Posts Tagged ‘beer’

A Taste of Manchester

Sunday, July 31st, 2016

I realised I haven’t written about food in so long and you may have all started to worry about my health. FEAR NOT! I am continuing to consume large amounts of delicious food and drink within a slightly smaller budget than previous years.

While France brought me pastries and cheese, England has delivered real ale and is clearly attempting to turn me into red nosed alcoholic. The red nose is a given, but don’t worry Mum, my lightweight alcohol tolerance means I give up and go home hours before the rest of my friends.

The arrival of craft beer makers in Manchester means that most weekends there is either a brew tap or a food festival (with beer) to attend, usually located in a railway arch on the outskirts of the city centre. These have become one of my favourite things to do in Manchester – spending an afternoon with my foodie-friends eating local food, sampling local beer and having a good old time.

Yesterday the weekend’s festival was held in the People’s History Museum. It was all of my favourite things in one place – beer, cheese, friends and interpretation panels! It was held by CAMRA (the Campaign for Real Ale organisation) and I am now trying even harder to grow a beard so that I can become a member. You don’t technically need a beard to join – it just seems more appropriate.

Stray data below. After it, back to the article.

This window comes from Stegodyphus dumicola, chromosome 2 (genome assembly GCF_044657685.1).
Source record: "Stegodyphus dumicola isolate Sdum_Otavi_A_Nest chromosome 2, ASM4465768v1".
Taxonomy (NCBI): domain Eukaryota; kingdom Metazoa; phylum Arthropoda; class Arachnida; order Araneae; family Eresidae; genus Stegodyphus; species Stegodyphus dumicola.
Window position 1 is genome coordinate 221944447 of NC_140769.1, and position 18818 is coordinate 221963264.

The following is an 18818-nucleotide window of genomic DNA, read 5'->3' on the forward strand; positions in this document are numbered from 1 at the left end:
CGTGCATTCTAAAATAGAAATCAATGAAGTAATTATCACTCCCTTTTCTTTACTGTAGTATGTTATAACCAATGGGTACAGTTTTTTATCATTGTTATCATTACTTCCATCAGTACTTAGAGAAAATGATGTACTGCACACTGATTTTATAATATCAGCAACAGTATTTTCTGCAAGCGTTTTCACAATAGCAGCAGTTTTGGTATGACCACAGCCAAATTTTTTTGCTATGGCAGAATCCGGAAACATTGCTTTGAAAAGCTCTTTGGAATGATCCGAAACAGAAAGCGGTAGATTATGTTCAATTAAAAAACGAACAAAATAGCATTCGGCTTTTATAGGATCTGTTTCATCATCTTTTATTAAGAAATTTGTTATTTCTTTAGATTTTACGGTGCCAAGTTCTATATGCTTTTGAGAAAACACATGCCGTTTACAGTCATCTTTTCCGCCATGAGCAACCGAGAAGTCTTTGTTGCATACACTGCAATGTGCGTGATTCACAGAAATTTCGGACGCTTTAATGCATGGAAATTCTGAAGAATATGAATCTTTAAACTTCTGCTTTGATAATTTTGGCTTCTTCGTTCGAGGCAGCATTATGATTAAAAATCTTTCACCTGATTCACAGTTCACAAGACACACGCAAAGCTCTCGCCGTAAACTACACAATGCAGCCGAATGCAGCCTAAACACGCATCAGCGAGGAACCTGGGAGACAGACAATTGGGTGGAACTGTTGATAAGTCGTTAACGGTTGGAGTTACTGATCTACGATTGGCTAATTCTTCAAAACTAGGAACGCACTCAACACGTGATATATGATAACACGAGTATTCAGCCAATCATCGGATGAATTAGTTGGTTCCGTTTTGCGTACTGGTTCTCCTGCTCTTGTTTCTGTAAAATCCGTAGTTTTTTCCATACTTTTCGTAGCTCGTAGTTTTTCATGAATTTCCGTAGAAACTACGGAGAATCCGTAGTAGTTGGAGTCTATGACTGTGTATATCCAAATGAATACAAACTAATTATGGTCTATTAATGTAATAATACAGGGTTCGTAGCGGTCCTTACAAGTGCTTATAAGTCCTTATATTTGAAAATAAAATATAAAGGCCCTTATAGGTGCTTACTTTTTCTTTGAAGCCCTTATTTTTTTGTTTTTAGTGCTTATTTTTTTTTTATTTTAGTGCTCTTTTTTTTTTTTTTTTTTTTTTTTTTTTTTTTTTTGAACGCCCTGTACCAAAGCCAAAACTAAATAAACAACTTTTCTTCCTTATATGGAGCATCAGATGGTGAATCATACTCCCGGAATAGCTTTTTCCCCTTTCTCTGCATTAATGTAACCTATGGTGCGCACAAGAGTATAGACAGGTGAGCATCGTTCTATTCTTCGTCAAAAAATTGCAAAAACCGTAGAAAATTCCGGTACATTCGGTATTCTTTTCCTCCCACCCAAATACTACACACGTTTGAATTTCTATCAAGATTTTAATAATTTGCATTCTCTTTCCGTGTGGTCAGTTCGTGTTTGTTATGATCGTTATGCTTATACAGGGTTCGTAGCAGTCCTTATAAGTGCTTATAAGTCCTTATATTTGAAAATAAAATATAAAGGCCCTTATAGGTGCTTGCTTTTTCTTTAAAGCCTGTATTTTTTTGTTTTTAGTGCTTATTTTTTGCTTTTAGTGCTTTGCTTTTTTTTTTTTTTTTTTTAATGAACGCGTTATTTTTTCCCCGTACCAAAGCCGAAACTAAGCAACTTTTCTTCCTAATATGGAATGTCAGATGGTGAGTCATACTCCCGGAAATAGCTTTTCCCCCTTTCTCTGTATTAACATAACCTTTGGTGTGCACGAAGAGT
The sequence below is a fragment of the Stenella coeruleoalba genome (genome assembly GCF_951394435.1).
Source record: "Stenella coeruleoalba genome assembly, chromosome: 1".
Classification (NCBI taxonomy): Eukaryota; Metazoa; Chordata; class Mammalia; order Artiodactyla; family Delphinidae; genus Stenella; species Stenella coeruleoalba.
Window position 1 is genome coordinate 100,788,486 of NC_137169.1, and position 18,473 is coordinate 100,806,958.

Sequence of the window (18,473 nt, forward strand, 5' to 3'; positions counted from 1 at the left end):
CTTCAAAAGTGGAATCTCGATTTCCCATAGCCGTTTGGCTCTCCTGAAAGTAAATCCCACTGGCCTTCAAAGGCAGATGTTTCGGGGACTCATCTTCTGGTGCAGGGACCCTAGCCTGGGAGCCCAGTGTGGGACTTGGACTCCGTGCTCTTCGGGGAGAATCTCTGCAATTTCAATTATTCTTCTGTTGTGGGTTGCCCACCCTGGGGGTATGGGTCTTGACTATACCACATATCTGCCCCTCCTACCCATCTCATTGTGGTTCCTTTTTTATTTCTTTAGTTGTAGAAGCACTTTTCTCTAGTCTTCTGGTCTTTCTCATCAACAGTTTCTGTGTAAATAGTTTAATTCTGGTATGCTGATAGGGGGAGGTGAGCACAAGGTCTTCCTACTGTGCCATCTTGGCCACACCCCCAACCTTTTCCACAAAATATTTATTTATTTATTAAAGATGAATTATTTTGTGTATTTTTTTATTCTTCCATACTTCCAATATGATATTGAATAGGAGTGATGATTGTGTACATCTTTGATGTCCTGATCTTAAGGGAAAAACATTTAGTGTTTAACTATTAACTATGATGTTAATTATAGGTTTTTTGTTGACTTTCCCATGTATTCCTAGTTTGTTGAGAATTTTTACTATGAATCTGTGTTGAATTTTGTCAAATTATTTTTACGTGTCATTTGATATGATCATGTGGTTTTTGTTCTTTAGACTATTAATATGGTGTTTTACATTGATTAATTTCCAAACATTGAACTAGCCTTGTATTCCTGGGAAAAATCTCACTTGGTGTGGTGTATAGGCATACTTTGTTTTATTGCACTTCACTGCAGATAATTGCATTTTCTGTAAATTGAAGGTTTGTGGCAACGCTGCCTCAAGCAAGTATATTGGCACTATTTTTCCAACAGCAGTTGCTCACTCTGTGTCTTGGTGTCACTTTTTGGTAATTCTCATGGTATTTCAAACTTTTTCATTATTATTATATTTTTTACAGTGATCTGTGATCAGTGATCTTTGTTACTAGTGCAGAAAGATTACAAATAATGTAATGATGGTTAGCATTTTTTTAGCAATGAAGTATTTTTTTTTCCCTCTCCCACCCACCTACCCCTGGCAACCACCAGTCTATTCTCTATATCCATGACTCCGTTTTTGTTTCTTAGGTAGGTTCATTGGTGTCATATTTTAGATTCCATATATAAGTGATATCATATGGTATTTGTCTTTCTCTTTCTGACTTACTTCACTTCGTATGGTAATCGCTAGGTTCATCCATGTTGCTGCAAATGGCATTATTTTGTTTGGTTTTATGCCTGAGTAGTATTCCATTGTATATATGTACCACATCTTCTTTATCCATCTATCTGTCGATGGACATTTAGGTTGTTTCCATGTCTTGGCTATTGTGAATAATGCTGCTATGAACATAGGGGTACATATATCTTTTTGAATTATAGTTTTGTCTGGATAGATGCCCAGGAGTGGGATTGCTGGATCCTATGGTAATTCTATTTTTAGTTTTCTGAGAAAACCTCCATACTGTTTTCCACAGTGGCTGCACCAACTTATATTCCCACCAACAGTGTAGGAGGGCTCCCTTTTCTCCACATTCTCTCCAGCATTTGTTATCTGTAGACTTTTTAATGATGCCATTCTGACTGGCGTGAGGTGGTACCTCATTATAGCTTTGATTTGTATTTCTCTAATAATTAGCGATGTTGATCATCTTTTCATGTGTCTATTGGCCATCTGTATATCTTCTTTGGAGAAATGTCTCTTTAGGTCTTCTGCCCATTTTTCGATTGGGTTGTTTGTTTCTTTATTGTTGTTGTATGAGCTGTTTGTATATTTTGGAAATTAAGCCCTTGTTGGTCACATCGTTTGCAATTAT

It is great to be able to try different types, strengths, and flavours of beers to learn what you do and do not like to drink. It reminds me of going to the Salon du Vin in France and being able to sample wine at over 150 wine stalls, only this isn’t quite as free and you don’t have to pretend to understand what the word ‘tannins’ means.

Beer + cheese!

Beer + cheese!

Count Down #29

Thursday, August 28th, 2014